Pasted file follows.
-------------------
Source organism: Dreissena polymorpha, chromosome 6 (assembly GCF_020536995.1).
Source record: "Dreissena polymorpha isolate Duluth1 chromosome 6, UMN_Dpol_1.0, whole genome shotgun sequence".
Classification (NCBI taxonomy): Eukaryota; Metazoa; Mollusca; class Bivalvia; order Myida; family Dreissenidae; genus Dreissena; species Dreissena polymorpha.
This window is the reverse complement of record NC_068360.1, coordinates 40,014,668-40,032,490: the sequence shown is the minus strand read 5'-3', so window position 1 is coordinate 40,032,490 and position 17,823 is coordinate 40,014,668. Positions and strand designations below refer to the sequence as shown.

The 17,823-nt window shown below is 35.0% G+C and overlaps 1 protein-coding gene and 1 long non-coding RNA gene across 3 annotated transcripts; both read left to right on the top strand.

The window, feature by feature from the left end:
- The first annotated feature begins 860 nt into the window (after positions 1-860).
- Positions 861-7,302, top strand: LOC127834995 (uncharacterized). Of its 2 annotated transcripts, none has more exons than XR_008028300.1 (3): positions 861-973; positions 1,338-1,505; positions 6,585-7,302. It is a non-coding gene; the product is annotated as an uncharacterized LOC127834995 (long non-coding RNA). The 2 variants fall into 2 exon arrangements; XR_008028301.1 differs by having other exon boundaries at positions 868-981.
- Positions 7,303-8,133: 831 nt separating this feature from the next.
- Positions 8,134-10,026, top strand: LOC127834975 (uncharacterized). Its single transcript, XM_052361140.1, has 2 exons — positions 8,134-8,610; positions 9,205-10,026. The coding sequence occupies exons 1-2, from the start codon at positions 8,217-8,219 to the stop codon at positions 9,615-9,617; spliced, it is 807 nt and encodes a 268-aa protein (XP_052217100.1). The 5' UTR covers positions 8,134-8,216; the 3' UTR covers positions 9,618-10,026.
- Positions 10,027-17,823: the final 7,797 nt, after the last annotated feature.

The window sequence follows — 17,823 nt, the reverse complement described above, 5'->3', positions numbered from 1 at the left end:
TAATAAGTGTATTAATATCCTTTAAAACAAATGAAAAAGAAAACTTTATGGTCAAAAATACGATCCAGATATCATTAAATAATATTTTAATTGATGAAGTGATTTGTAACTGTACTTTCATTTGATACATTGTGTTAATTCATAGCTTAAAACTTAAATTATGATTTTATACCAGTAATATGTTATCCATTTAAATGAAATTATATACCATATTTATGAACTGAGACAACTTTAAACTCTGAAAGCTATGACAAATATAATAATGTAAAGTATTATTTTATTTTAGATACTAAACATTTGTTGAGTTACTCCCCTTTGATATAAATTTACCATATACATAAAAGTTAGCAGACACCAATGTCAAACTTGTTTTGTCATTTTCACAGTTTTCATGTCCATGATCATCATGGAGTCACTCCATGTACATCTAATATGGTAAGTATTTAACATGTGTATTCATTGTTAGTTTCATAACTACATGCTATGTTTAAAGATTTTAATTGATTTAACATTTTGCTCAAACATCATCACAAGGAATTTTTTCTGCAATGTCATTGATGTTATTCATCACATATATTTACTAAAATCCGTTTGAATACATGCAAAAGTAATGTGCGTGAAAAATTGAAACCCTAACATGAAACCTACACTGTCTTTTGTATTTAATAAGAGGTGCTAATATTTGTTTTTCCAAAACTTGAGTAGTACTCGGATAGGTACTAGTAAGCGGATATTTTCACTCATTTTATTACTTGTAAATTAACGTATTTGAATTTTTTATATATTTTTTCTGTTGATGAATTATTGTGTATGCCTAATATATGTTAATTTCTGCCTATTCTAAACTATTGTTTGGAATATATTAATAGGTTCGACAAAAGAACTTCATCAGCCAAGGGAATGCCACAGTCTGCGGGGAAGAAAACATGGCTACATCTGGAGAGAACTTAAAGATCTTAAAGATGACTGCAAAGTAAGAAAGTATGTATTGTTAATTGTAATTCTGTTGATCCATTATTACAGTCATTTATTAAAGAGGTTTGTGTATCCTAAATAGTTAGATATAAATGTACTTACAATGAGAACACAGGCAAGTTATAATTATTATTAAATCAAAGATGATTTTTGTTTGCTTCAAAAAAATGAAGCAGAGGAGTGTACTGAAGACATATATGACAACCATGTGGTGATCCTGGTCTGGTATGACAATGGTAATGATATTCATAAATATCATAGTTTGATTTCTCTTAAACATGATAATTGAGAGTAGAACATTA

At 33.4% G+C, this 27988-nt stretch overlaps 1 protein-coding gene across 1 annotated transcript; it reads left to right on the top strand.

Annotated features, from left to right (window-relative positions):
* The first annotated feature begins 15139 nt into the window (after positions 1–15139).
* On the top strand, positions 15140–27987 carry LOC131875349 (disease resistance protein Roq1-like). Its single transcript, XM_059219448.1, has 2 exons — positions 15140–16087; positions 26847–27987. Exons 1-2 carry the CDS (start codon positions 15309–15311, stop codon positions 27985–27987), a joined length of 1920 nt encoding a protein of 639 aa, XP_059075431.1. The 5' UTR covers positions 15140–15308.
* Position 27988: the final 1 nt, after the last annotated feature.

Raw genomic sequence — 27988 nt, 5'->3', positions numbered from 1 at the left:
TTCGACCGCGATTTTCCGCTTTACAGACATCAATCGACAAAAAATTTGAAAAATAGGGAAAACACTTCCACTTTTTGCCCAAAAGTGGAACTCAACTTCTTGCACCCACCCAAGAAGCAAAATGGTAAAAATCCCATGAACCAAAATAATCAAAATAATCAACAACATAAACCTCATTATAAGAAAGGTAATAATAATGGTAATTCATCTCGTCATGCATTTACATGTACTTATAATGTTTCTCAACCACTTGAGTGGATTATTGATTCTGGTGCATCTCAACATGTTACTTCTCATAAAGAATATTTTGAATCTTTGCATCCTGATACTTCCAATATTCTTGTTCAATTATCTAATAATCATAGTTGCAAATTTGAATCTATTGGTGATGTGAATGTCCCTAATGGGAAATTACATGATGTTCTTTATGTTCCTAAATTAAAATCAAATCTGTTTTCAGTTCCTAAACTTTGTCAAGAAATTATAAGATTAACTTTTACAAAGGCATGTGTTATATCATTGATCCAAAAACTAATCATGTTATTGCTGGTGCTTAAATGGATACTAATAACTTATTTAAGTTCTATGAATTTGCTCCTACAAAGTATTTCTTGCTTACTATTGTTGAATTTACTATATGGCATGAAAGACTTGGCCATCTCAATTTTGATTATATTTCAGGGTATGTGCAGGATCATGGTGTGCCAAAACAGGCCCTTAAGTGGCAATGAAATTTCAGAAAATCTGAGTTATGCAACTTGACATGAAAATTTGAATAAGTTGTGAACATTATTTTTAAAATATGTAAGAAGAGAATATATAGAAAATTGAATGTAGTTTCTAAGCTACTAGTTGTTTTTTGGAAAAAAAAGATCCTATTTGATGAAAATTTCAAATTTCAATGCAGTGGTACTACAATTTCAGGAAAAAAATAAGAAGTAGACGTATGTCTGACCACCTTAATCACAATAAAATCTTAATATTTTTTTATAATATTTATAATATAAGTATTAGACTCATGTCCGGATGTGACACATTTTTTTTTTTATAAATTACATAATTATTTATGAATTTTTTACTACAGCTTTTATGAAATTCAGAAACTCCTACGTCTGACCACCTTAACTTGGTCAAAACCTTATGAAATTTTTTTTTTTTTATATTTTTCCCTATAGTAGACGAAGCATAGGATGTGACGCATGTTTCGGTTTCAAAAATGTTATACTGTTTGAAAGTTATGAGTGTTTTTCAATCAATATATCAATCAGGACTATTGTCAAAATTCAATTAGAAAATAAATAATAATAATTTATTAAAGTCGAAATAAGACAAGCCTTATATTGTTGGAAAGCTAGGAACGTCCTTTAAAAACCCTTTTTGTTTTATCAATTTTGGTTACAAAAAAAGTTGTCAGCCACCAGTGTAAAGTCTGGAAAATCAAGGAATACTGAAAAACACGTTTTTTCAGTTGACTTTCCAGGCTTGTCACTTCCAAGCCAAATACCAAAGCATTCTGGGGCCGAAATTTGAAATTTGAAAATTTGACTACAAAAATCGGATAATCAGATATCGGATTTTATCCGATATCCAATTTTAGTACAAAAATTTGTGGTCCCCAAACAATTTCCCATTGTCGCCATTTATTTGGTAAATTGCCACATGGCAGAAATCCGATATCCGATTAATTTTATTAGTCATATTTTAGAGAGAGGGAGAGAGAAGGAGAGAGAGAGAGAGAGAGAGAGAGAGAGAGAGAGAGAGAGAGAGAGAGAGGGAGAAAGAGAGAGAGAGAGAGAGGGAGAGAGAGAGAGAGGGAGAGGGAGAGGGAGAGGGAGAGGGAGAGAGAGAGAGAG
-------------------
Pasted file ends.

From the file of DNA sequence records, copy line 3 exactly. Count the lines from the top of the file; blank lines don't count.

Classification (NCBI taxonomy): Eukaryota; Metazoa; Mollusca; class Bivalvia; order Myida; family Dreissenidae; genus Dreissena; species Dreissena polymorpha.